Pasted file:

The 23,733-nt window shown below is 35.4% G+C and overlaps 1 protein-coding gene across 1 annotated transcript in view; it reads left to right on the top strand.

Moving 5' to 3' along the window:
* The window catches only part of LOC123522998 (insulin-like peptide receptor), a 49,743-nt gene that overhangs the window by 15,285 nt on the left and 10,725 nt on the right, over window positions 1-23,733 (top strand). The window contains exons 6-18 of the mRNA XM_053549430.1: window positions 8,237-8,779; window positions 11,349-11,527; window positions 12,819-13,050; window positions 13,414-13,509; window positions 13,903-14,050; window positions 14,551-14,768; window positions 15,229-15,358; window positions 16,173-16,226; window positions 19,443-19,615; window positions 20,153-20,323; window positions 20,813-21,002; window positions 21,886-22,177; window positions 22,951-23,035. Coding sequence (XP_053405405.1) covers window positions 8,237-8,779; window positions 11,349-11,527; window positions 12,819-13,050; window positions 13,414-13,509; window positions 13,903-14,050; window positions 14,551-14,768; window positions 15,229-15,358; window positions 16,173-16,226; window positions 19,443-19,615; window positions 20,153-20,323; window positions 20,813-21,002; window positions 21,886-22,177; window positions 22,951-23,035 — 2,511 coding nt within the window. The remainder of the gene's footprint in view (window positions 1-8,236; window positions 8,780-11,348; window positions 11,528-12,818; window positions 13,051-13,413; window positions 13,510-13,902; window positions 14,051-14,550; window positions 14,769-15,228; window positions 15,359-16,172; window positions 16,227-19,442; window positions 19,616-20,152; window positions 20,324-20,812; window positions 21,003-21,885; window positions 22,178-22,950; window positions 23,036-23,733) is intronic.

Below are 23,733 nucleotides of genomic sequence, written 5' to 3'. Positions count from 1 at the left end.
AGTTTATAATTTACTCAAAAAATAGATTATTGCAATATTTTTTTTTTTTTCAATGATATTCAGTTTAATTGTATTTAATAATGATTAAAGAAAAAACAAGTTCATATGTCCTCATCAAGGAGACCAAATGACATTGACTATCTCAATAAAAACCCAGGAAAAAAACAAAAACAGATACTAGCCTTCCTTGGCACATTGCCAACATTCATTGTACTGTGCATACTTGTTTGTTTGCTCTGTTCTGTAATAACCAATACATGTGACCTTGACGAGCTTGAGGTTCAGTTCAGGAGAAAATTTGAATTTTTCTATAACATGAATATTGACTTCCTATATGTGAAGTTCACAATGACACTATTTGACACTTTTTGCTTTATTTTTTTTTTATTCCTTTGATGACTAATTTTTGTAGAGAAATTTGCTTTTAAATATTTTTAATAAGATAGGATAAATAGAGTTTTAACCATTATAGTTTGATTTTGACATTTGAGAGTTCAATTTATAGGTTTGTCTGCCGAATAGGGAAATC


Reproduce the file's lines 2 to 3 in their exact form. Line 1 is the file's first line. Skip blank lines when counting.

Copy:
Moving 5' to 3' along the window:
* The window catches only part of LOC123522998 (insulin-like peptide receptor), a 49,743-nt gene that overhangs the window by 15,285 nt on the left and 10,725 nt on the right, over window positions 1-23,733 (top strand). The window contains exons 6-18 of the mRNA XM_053549430.1: window positions 8,237-8,779; window positions 11,349-11,527; window positions 12,819-13,050; window positions 13,414-13,509; window positions 13,903-14,050; window positions 14,551-14,768; window positions 15,229-15,358; window positions 16,173-16,226; window positions 19,443-19,615; window positions 20,153-20,323; window positions 20,813-21,002; window positions 21,886-22,177; window positions 22,951-23,035. Coding sequence (XP_053405405.1) covers window positions 8,237-8,779; window positions 11,349-11,527; window positions 12,819-13,050; window positions 13,414-13,509; window positions 13,903-14,050; window positions 14,551-14,768; window positions 15,229-15,358; window positions 16,173-16,226; window positions 19,443-19,615; window positions 20,153-20,323; window positions 20,813-21,002; window positions 21,886-22,177; window positions 22,951-23,035 — 2,511 coding nt within the window. The remainder of the gene's footprint in view (window positions 1-8,236; window positions 8,780-11,348; window positions 11,528-12,818; window positions 13,051-13,413; window positions 13,510-13,902; window positions 14,051-14,550; window positions 14,769-15,228; window positions 15,359-16,172; window positions 16,227-19,442; window positions 19,616-20,152; window positions 20,324-20,812; window positions 21,003-21,885; window positions 22,178-22,950; window positions 23,036-23,733) is intronic.